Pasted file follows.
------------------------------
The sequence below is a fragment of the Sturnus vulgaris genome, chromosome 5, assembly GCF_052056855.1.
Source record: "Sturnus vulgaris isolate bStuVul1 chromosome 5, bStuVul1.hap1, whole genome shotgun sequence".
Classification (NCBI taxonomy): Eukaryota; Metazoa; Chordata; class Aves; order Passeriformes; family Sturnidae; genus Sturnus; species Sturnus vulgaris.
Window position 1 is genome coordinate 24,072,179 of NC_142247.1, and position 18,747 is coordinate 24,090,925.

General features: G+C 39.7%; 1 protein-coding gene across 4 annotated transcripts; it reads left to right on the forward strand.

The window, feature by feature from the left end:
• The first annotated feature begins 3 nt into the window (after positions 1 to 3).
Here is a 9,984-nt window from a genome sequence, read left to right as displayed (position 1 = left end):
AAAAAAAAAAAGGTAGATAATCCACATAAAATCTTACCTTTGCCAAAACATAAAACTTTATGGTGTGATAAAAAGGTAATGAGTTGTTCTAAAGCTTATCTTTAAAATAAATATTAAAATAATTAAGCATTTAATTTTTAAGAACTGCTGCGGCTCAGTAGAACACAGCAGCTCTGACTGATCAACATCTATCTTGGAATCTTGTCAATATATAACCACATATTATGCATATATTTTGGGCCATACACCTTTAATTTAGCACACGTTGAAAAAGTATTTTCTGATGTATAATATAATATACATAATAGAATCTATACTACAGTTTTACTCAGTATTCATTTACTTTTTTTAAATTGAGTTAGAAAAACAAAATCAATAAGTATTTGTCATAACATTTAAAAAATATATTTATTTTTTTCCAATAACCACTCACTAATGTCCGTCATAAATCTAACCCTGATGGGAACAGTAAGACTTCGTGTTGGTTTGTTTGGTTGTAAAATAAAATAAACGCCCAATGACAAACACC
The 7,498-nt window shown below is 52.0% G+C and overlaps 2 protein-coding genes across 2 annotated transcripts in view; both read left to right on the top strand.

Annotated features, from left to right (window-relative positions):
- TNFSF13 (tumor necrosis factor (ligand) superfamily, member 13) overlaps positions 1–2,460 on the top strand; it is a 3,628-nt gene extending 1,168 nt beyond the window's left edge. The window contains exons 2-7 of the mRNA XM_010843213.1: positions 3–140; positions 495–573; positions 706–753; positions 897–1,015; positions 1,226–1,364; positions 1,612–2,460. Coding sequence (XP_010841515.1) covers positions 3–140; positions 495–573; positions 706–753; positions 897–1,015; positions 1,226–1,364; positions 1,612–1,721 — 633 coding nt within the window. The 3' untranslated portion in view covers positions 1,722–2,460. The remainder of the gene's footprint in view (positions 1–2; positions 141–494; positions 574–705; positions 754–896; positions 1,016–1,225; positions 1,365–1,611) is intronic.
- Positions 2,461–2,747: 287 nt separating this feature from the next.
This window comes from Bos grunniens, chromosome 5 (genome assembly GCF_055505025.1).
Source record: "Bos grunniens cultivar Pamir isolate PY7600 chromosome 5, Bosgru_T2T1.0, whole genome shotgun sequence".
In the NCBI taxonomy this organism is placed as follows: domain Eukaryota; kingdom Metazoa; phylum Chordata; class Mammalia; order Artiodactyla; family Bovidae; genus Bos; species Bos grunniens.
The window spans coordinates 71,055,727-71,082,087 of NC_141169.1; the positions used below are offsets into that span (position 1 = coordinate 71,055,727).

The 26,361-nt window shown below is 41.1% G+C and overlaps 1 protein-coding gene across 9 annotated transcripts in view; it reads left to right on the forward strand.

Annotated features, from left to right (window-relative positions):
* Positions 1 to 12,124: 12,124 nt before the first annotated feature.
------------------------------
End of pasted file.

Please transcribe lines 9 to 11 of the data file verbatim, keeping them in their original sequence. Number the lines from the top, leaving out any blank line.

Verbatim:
AAAAAAAAAAAGGTAGATAATCCACATAAAATCTTACCTTTGCCAAAACATAAAACTTTATGGTGTGATAAAAAGGTAATGAGTTGTTCTAAAGCTTATCTTTAAAATAAATATTAAAATAATTAAGCATTTAATTTTTAAGAACTGCTGCGGCTCAGTAGAACACAGCAGCTCTGACTGATCAACATCTATCTTGGAATCTTGTCAATATATAACCACATATTATGCATATATTTTGGGCCATACACCTTTAATTTAGCACACGTTGAAAAAGTATTTTCTGATGTATAATATAATATACATAATAGAATCTATACTACAGTTTTACTCAGTATTCATTTACTTTTTTTAAATTGAGTTAGAAAAACAAAATCAATAAGTATTTGTCATAACATTTAAAAAATATATTTATTTTTTTCCAATAACCACTCACTAATGTCCGTCATAAATCTAACCCTGATGGGAACAGTAAGACTTCGTGTTGGTTTGTTTGGTTGTAAAATAAAATAAACGCCCAATGACAAACACC
The 7,498-nt window shown below is 52.0% G+C and overlaps 2 protein-coding genes across 2 annotated transcripts in view; both read left to right on the top strand.

Annotated features, from left to right (window-relative positions):